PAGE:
Some first year classes can be tough, and 63% doesn't sound all that bad. Everyone has a bad exam - once got a D (<50%) that knocked me off base for a while... but I soon recovered and so did my grades....

    There are some bad instructors and counsellors out there. Can't do much about instructors. But you *can* do something about counsellors, keep on trying different ones until you get a good one... also, read a few books about keeping happy, with a strong scientific backing (e.g. Lyubomirsky's...)

    You need to less of a perfectionist! College is much harder and getting a 100% would be very unusual. If you make 100% your standard you will fail and that will destroy your confidence. Just aim to get better grades - 63% seems a reasonable launchpad for doing better next time. And do you need to be that much better? What % do you actually need, as a minimum?
     
  5. Feb 8, 2012 #4
    Well that's definitely some food for thought. That midterm on Monday actually went okay, though I haven't gotten the mark back yet. I have a biology lab exam and differential equations midterm on Thursday...it's really frustrating because I've been getting (I am not trying to brag, trust me!) perfect or near perfect scores on the assignments. But I'm getting more and more confused and I almost feel lost in the course...this makes me think I'm going to fail the midterm. I mean less than 50% fail. I can't study right now, as I need to sleep. If I don't get enough sleep, I will sleep in and miss class. As for the lab exam, well I understand the basics but I can't memorize everything...like where the rough endoplasmic reticulum is in a cell and so forth.

    I have been constantly thinking about your responses to my post, but I can't seem to figure things out. I'm waiting for this aha moment where things will fall into place. It's almost like there's something drastically missing from my life, but I can't pinpoint it. Unfortunately, life can't stop because of this; I need to keep going. But it's just so damn tough sometimes. I need to stress that I'm not trying to extract sympathy or anything, I'm just asking for advice and how you all got through it. But again, I really appreciate your responses and I am putting thought into them. Really, I am.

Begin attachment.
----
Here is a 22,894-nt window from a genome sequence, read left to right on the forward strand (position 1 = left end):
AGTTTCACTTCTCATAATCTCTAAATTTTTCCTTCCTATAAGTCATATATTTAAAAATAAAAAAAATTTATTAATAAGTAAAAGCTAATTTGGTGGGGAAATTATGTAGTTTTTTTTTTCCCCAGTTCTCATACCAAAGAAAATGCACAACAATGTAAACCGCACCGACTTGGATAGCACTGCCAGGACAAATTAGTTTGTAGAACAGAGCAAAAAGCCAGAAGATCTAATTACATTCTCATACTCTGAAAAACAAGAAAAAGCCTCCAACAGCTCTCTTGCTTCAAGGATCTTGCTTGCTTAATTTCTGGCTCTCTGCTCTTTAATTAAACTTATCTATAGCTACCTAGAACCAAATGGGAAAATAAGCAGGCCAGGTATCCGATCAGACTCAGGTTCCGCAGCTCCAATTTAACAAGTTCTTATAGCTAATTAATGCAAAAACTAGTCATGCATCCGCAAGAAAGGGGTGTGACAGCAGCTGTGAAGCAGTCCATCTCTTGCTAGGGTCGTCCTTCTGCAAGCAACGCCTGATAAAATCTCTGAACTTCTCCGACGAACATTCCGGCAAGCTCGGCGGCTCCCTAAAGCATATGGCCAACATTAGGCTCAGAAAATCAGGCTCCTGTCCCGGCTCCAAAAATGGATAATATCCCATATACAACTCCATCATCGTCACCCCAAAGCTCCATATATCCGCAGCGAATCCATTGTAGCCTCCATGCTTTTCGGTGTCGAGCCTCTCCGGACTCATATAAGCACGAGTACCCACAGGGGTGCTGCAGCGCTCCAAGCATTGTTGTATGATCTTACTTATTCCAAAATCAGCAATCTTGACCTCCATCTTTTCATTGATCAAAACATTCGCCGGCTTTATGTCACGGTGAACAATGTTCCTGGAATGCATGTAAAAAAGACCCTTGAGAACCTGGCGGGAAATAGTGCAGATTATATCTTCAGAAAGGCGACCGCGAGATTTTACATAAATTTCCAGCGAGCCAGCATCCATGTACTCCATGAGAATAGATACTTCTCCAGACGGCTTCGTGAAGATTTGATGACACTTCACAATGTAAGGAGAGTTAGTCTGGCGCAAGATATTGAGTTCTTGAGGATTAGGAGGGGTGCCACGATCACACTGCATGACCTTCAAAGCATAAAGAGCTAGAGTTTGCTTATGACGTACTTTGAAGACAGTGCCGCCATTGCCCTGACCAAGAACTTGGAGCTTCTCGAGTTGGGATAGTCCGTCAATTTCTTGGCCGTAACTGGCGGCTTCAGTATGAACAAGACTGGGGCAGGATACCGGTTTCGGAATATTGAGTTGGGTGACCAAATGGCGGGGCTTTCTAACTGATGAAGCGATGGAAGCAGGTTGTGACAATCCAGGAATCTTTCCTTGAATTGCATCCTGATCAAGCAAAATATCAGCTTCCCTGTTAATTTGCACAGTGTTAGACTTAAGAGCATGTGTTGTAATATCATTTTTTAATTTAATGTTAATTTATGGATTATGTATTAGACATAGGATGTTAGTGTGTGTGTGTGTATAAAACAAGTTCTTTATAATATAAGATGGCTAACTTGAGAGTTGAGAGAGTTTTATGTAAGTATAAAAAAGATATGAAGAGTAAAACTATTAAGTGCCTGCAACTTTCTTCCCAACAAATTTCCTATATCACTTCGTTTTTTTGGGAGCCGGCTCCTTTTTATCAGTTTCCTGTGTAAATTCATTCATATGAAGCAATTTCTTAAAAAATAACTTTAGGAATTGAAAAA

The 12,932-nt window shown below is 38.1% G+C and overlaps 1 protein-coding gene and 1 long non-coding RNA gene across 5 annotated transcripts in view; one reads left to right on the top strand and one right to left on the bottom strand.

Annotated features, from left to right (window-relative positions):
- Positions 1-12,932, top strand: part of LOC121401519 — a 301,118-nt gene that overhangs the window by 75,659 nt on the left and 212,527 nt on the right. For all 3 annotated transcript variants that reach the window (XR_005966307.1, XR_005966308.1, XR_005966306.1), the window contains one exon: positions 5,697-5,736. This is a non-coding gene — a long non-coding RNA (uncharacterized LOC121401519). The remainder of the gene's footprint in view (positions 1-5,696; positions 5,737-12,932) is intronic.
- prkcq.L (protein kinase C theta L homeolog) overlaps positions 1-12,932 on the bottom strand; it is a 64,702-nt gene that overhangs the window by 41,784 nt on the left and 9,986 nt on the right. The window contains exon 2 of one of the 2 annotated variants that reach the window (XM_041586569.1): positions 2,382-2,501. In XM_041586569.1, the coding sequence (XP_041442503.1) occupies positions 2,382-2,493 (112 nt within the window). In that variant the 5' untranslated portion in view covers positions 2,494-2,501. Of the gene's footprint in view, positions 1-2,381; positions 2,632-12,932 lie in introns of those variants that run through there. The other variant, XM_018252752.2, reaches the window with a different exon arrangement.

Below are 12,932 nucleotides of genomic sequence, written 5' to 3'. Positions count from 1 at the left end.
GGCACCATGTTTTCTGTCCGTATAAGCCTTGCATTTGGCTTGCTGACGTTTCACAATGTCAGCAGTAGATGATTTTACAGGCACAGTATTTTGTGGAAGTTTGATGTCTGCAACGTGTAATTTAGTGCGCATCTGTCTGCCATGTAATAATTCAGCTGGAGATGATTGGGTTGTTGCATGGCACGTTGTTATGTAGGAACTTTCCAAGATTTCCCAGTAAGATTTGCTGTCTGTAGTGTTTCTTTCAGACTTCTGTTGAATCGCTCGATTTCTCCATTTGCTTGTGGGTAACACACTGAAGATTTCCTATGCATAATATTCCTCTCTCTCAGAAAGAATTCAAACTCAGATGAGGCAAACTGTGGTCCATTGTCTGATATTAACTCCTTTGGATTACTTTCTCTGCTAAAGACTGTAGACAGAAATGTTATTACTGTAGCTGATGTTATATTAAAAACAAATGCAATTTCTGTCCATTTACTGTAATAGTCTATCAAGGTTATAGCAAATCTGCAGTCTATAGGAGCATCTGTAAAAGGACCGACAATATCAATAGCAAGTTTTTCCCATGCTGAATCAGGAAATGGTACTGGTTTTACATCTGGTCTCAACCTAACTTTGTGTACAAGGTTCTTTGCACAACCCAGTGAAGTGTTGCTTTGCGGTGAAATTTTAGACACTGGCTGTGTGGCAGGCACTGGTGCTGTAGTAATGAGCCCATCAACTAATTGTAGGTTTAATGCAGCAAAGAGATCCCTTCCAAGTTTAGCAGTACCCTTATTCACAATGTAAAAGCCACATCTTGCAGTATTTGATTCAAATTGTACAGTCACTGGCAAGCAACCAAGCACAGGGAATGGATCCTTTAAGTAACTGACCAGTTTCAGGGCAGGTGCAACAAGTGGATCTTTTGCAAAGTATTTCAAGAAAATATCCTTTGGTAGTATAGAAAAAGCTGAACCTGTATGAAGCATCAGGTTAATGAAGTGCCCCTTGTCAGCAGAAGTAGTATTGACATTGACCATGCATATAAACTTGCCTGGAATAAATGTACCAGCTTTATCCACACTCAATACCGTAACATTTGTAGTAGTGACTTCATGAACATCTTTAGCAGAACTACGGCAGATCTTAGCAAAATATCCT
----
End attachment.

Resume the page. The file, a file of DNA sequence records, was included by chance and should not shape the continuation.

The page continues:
6. Feb 8, 2012 #5

    chiro

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    Sometimes the answers that you are looking for come from the places that you least expect them too.

    If I were only to give you one piece of advice, it would be to pay attention to everything that comes your way and not just the information that you 'expect' to recieve.
     
  7. Feb 8, 2012 #6

    micromass

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    Maybe a stupid question: are you seeing a psychiatrist at the moment?? Are you on medication?? If the medication doesn't work, then perhaps you should change the medication or change the daily dose??
     
  8. Feb 8, 2012 #7
    Some good advice here stripes. I thought I'd add my two cents. If you are feeling this stressed and ill, it is no wonder that you are having a tough time in school. Like others have mentioned, seeking treatment for physical or mental health issues is essential to doing well in school. Although I have not been in your exact situation, it seems to me you are looking too far ahead into the future rather than taking things one day at a time. It's hard for the best of us to contemplate finishing undergrad, getting into grad school, getting a doctorate, getting a good job, etc. without getting stressed. How about just thinking, "ok, today I will study for 3 hours for my test, eat a healthy dinner, tomorrow I will take my test, the day after I will write down any questions I had on the test and/or hw and ask my professor about them" etc. At least to me, setting short-term goals helps me stay less stressed and actually helps me accomplish more, because I'm not wasting energy on theorizing about things way in the future.
     
  9. Feb 9, 2012 #8
    I do see a psychiatrist/sleep doctor, a psychologist, and my family doctor regularly. I am medicated. It seems to have worked for a while, it was just in the past month or so I have felt fairly worse. I see my doctor in a week, perhaps then I will talk to her about this.

    Sweetpotato, it is definitely less stressful taking it one day at a time, but if that happens too much, midterms, exams, assignments, etc creep up on you and then one is scrambling last minute to get things done. It's really hard to find the right balance.

    Again thank you everyone for the advice.